Collecting fireworks memorabilia


Fourth of July celebrations aren't complete without fireworks, so it's not surprising that old pyrotechnic packaging, advertising and rockets generate heated interest. Prices generally range from $20 to $200, and items with the most colorful labels command the highest prices, according to dealer Shannon Riggs. He notes that since it's illegal to sell fireworks in some states, collectors usually defuse them before trading them to avoid legal tangles or explosions.

Not all collectors are quiet about their hobby. "If it was made before 1960 and goes bang, I want it," said Dennis C. Manochio, of Saratoga, Calif., who claims to have the world's largest collection of vintage fireworks and Fourth of July memorabilia. Mr. Manochio, a third-generation fireworks chemist, and historian for the American Pyrotechnics Association, has over 10,000 items in his arsenal, including circa 1850 to 1940 toy torpedoes; pre-World War II cast-iron cap pistols (children's noisemakers); Victorian sparkler boxes (worth about $25 to $100 each); turn-of-this-century postcards ($1 to $100 each); and vintage fireworks trade catalogs, posters and banners.

Much of his cache is housed permanently in the 4th of July Americana & Fireworks Museum, part of the Lawrence County Historical Society in New Castle, Pa., long the "fireworks capital of America." Three fireworks manufacturers remain in business there. (For museum information call [412] 658-4022. Mr. Manochio can be contacted at P.O. Box 2010, Saratoga, Calif. 95070, [800] 456-5732.)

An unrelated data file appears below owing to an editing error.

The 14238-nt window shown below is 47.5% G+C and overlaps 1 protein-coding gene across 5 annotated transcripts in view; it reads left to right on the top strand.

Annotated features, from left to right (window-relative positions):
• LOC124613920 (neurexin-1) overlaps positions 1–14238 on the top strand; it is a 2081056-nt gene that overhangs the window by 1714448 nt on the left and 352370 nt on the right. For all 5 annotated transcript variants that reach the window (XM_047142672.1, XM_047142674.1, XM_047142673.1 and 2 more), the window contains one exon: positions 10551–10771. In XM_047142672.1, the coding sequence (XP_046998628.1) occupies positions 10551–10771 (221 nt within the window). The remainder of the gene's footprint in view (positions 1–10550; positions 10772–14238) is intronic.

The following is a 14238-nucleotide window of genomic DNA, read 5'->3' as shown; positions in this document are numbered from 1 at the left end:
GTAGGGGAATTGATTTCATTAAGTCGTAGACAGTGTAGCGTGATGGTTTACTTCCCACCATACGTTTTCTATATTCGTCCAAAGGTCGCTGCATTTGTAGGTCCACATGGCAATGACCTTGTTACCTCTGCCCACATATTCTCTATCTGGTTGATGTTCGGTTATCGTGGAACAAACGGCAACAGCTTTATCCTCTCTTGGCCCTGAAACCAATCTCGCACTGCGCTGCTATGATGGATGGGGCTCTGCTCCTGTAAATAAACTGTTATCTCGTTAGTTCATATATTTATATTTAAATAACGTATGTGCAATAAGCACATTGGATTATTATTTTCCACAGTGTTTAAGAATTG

No image so typifies America as the white-haired and bearded "Uncle Sam," dressed in a stars-and-stripes suit and top hat. The term "Uncle Sam" originated during the War of 1812, when opponents of the war used it to taunt American soldiers. "Uncle Sam" had a real-life inspiration: Samuel Wilson (1766-1854) of Troy, N.Y., a supplier of beef to the U.S. army, who marked his military crates "U.S." A newspaper reported that one of Wilson's workers was overheard joking that "U.S." stood for "Uncle Sam," and so our national symbol was born. During the war, Wilson was revered in the press as what every American aspired to be: a hard-working, devoted patriot. By the war's end, "Uncle Sam" came to symbolize the national character. Wilson received posthumous recognition from Congress in 1961.

Uncle Sam's image long has been used to sell American goods: By the mid-19th century, it commonly appeared on trade cards )) to promote American production around the world.

Over the years, however, much patriotic ephemera featuring Uncle Sam actually was made in Germany and Japan, rather than with pride in the United States. Imported images of Uncle Sam produced immediately after the two world wars often had a mocking, cartoonish character. These outlandish-looking Uncle Sams now are feathers in any Fourth of July collectors' hat.

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